An incredible quintet of tournament triumphs across 2017 left Keli Leaupepe in disbelief.
Wherever he went, success was soon to follow as Leaupepe held the trophy aloft for Victoria Metropolitan, Australia, Bulleen and most recently Box Hill.
From representing the state to earning his Australian debut at the FIBA U17 Oceania Championships and picking up tournament triumphs with Bulleen and Box Hill.
Most people would be happy to pick up a single title in a calendar year… but Leaupepe’s four championship 2017 was beyond anything he could have imagined heading into the new year.
“It’s been crazy,” Leaupepe said. “States in Townsville and it was great winning that with all the boys then I was selected for the Australian team and that was even better and we won gold there in Guam.
“Classic with Bulleen and School nationals so it’s been crazy… not sure how many games it’s been but it’s been a lot – my body’s feeling it.”
Add to that his selection in the NBA Asia Pacific Team Camp as well as participating in the National Training Program and the NITP… and it’s been a phenomenally impressive season he’s put together.
“Was also asked to go to China for an NBA Nike team camp and that was also good – got the opportunity to play in the All Star team for that and I got the MVP,” Leaupepe said. “That was amazing because I was playing with all the Aussie boys like Sam Froling, Koby Stattman and all them.”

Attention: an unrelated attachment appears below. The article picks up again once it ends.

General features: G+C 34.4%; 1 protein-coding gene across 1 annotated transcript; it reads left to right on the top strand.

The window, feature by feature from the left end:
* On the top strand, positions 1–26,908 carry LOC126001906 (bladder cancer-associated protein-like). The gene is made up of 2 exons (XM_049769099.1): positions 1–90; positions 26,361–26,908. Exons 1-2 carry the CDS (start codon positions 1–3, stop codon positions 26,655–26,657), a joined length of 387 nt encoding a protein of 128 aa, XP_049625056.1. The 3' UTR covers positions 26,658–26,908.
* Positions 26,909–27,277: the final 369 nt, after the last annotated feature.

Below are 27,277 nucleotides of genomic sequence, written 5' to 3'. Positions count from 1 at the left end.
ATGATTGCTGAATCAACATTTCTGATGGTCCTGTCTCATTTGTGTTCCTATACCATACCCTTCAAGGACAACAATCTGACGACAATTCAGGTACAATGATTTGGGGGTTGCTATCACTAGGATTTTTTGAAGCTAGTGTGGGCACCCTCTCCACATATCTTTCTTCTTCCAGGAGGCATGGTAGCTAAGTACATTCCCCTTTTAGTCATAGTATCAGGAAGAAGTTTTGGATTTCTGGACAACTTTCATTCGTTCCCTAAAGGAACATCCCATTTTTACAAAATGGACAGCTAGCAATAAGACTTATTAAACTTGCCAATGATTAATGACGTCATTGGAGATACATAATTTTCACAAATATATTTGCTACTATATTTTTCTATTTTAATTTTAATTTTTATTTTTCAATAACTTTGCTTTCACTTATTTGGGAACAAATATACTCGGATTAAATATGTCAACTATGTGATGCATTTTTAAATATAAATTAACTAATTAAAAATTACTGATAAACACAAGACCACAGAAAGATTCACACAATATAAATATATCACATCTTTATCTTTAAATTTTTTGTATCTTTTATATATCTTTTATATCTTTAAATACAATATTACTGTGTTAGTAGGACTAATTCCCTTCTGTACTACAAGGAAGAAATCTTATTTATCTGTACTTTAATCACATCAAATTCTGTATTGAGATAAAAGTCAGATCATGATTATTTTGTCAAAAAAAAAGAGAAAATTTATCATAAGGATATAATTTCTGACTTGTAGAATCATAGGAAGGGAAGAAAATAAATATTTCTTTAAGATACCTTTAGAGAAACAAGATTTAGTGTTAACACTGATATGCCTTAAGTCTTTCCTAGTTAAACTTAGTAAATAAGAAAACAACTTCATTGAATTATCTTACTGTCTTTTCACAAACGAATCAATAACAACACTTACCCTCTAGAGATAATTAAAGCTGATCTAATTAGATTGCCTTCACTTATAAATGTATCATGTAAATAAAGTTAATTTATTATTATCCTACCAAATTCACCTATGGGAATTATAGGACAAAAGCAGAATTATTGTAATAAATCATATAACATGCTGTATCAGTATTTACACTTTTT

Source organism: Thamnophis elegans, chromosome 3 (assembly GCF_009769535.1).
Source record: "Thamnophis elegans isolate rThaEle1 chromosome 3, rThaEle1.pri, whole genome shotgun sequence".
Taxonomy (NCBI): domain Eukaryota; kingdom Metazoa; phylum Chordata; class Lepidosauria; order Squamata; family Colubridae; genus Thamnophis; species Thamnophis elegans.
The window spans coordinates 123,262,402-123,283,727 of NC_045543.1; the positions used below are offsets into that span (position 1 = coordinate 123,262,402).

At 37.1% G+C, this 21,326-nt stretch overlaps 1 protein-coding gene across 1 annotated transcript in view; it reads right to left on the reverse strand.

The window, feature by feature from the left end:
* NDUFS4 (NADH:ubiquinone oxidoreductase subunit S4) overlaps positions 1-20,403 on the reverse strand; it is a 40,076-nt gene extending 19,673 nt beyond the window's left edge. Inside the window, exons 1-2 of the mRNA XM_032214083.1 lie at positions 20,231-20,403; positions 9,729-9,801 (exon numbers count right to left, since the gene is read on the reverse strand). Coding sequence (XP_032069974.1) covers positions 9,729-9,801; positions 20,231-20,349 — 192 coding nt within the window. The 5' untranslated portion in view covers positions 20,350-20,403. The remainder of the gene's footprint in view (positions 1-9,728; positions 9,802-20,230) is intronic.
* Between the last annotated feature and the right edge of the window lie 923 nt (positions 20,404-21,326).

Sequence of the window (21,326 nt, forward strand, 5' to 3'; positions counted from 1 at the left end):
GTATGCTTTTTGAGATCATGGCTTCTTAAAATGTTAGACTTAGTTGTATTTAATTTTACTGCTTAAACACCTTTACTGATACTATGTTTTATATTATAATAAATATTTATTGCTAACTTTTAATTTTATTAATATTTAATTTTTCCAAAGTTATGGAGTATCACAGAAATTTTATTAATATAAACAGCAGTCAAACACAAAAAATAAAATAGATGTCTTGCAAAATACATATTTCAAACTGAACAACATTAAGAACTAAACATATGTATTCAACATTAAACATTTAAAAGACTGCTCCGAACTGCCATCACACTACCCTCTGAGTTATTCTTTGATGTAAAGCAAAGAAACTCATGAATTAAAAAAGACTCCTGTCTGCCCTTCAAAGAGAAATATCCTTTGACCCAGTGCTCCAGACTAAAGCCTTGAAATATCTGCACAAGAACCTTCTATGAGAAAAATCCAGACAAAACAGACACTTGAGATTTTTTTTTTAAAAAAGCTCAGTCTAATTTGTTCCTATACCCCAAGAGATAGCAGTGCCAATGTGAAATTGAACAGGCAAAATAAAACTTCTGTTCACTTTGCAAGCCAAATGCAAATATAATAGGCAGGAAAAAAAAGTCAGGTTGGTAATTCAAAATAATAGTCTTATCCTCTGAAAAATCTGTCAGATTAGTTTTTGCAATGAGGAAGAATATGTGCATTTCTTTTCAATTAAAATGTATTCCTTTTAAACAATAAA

The high-flying success of Leaupepe started in Towsnville when Victorian Metropolitan came from the stratosphere after earlier losses in the tournament to eke its way into the grand final against Queensland North.
With a bit of guts and determination, they surged to take out the nail-biting 79-77 win.
“The first game we lost to NSW and that was tough, we were just adjusting to the heat as well,” Leaupepe said. “The training after that, (Vic Metro head coach) Darren (Perry) had a great talk with us where he said we know we wanted to win and we had to start getting it done, so we started winning.
“The grand final, we knew going into the game what we were up against because a lot of us played against them before in top age under-16s.
“We knew what they were like and knew they would be really tough.
“When we were getting into it we were really nervous, but I was really surprised when we won and I was really happy.”
From there it was a change of colours… in the best way possible.
Australia came calling and Leaupepe was thrilled to get his first opportunity to don the famous colours and head over to the FIBA Under 17 Oceania Championships in Guam.
Australia smashed everyone in its path as the title went to them comfortably – but the honour of representing the country and taking the court as an Australian representative remains the greatest honour for Leaupepe.
“It was the best feeling ever – when I got the email and the letter I was just amazed,” Leaupepe said. “Going over there knowing you’re representing your country and pulling on the green and gold… it’s such an outstanding feeling and I’d love to do that again.
“It’s surreal – I feel like I’m starting to become a professional athlete going all over the place and have to get used to the airplanes and the different styles of play.
“In China they were a lot different with better shooting and they were all massive… but in Guam there were a lot shorter players who were good on the dribble.”